What is it? Set 533

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I need some help with the last item this week, number 3114:
http://55tools.blogspot.com/
Larger images:
http://imgur.com/a/MR0oW
Rob
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Rob H. wrote:

#3114 How about a "turf stake". The following appears to be a patent for one.
http://www.google.com/patents/US5881495
This set had me feeling pretty brow-beat too!
Bill
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Could be, I'm still not sure about this item.
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3109. A mixing nozzle, for spraying things like weedkiller using a stream of water.
3110. An arc light.
3113. A relay.
--
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Toronto and it's getting less infinite all the time!"
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Neither of these

Correct
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On 2/20/2014 8:00 AM, Rob H. wrote:

Technically a Wire Spring Relay. There were a few of them in the old Telco Central Offices, PBX's and Key Systems.
Google Wire Spring Relay Images. I think you will find one or two. :)
LdB
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According to the owner it's a flat spring relay, which I think is similar to a wire spring relay, I really don't know the difference between the two.
The answers for this set have been posted, still not sure about the last one:
http://55tools.blogspot.com/2014/02/set-533.html#answers
Rob
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    I agree that it is a flat spring relay. From the end shown, the wire-spring relay would have what appears to be squared-off twisted wires as pins (squared-off to serve as wire-wrap pins). This one shows flat springs narrowed to make the pins for the wire-wrap connections.
    Flat spring contacts (easier to see from the other end) have one or two silver contact buttons spot welded onto the springs. The two contact ones are better at controlling bounce pulses, and will have a slot cut between the two contact points so each applies force independently.
    The wire spring relays have two spring wires for each contact, each making contact on its own with a rectangular stationary block (secured on the end of a stiffer single wire), and usually two more making contact from the other side depending on which direction the magnetic arm is in at the moment. The contacts are all moved by a single phenolic frame with notches for each of the wires.

    The function of the first one explains why it has two triggers -- one for forward, the other for backward thrust. That is a neat device to show.
    Enjoy,         DoN.
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Thanks for the information on the relay, I'll pass it along to the owner of it in case he doesn't already know how it works.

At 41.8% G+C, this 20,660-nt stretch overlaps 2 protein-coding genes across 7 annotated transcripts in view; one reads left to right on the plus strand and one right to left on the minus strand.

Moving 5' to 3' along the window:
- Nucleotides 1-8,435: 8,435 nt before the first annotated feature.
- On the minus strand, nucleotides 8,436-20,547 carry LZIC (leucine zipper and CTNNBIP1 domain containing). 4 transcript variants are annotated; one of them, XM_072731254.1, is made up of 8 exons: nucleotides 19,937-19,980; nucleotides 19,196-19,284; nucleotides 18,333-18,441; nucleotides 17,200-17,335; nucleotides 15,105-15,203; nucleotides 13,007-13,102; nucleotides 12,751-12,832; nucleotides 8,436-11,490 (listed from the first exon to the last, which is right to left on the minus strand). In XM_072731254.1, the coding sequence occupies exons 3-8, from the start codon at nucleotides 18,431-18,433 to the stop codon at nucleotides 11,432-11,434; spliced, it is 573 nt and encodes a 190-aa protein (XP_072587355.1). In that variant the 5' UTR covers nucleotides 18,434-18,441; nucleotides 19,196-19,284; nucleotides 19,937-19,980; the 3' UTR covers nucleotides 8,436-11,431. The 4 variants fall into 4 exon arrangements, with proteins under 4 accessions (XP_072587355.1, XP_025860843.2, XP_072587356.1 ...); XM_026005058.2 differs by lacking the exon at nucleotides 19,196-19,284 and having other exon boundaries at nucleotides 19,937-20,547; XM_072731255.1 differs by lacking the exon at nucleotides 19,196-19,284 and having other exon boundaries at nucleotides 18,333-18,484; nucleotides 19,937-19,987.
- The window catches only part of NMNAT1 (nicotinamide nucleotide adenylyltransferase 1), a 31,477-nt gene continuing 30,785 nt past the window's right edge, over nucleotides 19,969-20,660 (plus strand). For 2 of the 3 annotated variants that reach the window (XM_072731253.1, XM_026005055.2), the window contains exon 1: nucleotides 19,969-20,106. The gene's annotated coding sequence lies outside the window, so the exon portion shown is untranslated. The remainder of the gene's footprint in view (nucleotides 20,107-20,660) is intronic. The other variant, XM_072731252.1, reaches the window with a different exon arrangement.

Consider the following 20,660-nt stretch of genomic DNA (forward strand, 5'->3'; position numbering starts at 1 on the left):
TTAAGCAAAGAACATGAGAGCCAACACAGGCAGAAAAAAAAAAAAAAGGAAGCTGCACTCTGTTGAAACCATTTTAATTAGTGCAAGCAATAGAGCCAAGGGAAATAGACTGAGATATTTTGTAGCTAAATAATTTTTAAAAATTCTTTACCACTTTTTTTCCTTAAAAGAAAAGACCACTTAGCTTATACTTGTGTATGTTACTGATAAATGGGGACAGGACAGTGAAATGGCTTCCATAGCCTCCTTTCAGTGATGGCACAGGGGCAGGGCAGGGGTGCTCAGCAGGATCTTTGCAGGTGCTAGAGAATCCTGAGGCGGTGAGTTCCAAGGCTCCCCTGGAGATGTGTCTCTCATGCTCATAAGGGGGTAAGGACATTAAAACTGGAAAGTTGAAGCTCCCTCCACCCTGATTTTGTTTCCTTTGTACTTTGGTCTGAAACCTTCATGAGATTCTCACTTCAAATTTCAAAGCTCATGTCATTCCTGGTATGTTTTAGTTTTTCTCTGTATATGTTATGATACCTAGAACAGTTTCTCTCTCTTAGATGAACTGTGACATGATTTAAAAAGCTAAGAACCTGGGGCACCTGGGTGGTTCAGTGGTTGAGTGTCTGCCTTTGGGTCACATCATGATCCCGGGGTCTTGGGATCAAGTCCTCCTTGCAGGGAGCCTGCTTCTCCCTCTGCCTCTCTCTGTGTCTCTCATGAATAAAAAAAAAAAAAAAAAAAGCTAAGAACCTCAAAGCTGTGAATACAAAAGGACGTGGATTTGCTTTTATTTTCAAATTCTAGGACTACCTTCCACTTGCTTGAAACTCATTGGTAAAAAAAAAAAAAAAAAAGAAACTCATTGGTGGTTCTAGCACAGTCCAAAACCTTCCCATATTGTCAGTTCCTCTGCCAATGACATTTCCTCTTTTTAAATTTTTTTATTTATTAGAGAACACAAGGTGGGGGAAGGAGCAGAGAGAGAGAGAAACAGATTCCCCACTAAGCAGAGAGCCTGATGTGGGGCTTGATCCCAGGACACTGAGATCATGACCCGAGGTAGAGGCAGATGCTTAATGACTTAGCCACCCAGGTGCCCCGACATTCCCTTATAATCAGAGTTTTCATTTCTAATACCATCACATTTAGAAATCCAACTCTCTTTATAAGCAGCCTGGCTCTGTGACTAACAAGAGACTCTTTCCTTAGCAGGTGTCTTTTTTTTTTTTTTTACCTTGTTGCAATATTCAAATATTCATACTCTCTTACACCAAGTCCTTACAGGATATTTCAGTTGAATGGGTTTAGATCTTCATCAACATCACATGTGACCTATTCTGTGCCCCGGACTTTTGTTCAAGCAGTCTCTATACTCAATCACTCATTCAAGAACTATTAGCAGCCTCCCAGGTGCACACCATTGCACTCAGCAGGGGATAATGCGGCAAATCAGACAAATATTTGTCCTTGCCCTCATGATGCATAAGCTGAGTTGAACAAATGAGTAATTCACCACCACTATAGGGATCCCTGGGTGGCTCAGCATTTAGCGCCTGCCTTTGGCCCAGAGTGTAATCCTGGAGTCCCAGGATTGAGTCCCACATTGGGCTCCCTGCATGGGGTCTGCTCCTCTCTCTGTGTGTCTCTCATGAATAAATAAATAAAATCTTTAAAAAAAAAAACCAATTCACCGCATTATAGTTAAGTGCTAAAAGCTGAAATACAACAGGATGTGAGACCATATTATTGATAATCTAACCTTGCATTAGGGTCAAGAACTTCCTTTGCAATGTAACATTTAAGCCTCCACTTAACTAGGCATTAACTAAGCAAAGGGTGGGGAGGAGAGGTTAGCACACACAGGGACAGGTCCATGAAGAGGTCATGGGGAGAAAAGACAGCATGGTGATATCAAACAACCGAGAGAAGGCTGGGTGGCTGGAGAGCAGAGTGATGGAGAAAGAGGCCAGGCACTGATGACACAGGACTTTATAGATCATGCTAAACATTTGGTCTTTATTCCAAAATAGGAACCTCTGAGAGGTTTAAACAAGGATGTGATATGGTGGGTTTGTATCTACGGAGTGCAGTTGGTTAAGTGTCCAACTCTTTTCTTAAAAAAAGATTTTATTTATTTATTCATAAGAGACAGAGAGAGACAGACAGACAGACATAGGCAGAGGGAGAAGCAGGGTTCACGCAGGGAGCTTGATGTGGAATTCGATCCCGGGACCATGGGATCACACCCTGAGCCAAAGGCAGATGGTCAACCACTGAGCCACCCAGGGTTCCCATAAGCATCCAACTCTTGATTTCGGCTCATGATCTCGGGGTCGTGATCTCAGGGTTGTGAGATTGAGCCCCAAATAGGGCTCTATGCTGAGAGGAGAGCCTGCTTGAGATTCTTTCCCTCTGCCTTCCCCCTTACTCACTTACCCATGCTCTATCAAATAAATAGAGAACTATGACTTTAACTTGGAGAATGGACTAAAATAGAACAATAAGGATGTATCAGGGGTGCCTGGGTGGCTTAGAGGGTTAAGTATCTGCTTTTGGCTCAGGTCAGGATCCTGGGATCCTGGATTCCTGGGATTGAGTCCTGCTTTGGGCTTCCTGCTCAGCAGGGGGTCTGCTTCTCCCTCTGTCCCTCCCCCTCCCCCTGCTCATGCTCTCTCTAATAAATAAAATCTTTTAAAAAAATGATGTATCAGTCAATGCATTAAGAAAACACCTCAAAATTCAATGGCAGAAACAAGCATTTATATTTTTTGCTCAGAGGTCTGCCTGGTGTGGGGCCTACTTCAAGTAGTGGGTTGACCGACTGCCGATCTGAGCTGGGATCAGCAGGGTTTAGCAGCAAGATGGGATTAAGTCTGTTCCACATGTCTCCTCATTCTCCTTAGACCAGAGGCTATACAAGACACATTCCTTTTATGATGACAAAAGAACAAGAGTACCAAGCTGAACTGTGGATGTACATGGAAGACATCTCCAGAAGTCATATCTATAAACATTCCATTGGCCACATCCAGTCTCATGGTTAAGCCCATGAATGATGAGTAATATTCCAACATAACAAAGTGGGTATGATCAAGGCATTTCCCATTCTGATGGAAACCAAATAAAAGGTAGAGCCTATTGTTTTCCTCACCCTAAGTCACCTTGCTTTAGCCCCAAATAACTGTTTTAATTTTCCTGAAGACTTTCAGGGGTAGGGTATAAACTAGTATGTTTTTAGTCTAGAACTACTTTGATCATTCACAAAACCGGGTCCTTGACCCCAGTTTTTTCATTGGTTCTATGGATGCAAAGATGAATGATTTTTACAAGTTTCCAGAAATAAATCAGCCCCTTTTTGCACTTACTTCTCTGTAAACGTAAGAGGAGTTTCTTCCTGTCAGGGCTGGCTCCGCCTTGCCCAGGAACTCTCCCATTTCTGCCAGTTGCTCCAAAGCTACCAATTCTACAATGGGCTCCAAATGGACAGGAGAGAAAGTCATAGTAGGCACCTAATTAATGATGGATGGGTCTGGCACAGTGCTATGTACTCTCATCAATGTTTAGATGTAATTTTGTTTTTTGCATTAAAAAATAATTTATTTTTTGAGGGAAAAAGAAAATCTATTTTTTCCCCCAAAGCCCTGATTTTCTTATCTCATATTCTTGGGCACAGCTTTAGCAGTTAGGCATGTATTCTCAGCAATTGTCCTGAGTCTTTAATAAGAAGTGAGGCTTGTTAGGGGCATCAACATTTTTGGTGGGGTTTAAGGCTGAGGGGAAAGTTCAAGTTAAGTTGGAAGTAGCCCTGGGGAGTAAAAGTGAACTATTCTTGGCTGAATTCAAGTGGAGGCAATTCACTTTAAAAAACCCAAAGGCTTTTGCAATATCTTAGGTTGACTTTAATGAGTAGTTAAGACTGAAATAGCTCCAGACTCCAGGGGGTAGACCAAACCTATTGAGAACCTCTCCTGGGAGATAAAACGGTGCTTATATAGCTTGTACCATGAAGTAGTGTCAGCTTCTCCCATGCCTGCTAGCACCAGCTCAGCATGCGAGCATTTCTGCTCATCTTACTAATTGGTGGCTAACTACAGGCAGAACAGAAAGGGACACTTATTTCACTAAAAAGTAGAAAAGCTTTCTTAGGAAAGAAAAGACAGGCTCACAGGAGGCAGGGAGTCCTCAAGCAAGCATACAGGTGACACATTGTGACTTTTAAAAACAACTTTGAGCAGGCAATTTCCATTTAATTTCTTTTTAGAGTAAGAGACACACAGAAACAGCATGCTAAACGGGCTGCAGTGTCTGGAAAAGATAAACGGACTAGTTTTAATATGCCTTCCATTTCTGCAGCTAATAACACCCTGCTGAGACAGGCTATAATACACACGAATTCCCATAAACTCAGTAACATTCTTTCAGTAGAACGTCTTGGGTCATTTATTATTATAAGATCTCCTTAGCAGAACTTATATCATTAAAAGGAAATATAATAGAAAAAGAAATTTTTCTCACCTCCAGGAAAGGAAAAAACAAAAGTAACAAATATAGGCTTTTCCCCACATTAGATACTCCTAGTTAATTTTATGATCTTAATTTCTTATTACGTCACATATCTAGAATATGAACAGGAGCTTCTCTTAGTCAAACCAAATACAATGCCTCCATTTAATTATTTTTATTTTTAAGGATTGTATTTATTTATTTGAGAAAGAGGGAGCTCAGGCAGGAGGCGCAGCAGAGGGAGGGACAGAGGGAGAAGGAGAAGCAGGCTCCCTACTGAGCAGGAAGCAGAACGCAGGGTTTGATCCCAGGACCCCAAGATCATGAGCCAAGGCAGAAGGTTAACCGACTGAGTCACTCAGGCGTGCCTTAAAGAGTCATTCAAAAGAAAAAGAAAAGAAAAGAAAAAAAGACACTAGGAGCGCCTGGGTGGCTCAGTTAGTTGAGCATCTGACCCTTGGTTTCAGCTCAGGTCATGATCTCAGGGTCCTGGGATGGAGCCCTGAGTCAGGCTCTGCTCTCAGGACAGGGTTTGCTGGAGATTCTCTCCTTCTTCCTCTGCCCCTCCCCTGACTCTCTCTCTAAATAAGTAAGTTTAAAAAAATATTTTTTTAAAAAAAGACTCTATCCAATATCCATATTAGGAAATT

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On 2/20/2014 5:12 AM, Rob H. wrote:

room, as always.
3109, pneumatic vaccination gun? 3110, no clue. Maybe electrical measuring test probe? 3111, Superman's hiking stick 3112, maybe a pallet puller? 3113, maybe some kind of switching relay, possibly phone system? 3114, it's a long black thing with no discernable detail. Perhaps better photos?
--
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Christopher A. Young
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Yes, it's an old relay from the phone system

Better photos would certainly help, it's plastic, hollow, and has four slots on the end, two of which can be seen in the last photo. I was thinking it could be some kind of knot tying device but couldn't find one like it.
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On 2/20/2014 9:05 AM, Rob H. wrote:

the slot allows for a button to push the item out the pointy end of the tube.
--
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Christopher A. Young
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Rob H. wrote:

swung back and forth the claws caught alternate links in a large chain and pulled.
--
 GW Ross 

 I'm not smart enough to lie. --Ronald 
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Fence stretcher is correct.
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Rob H. wrote:

3111 looks like a bale spear.
--
Steve W.

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Correct
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3110. Is a magnetic particle inspection yoke. Used to detect cracks in steel items. Turn it on with the button and sprinkle very fine steel powder and if there is a crack the powder will stand up on either side of it. Can't be fooled. The coils swivel to accomodate the structure.
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Good answer, I was going to call it a magnaflux device but it looks like magnetic particle inspection yoke is a more common term for it.
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Hooo Boooy! I finally answered one and got it right! ;>)} Magnaflux is the proprietary company name for it. This one looks to be intended for pipe.
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3109 Cold gun. AKA vortex tube. Art
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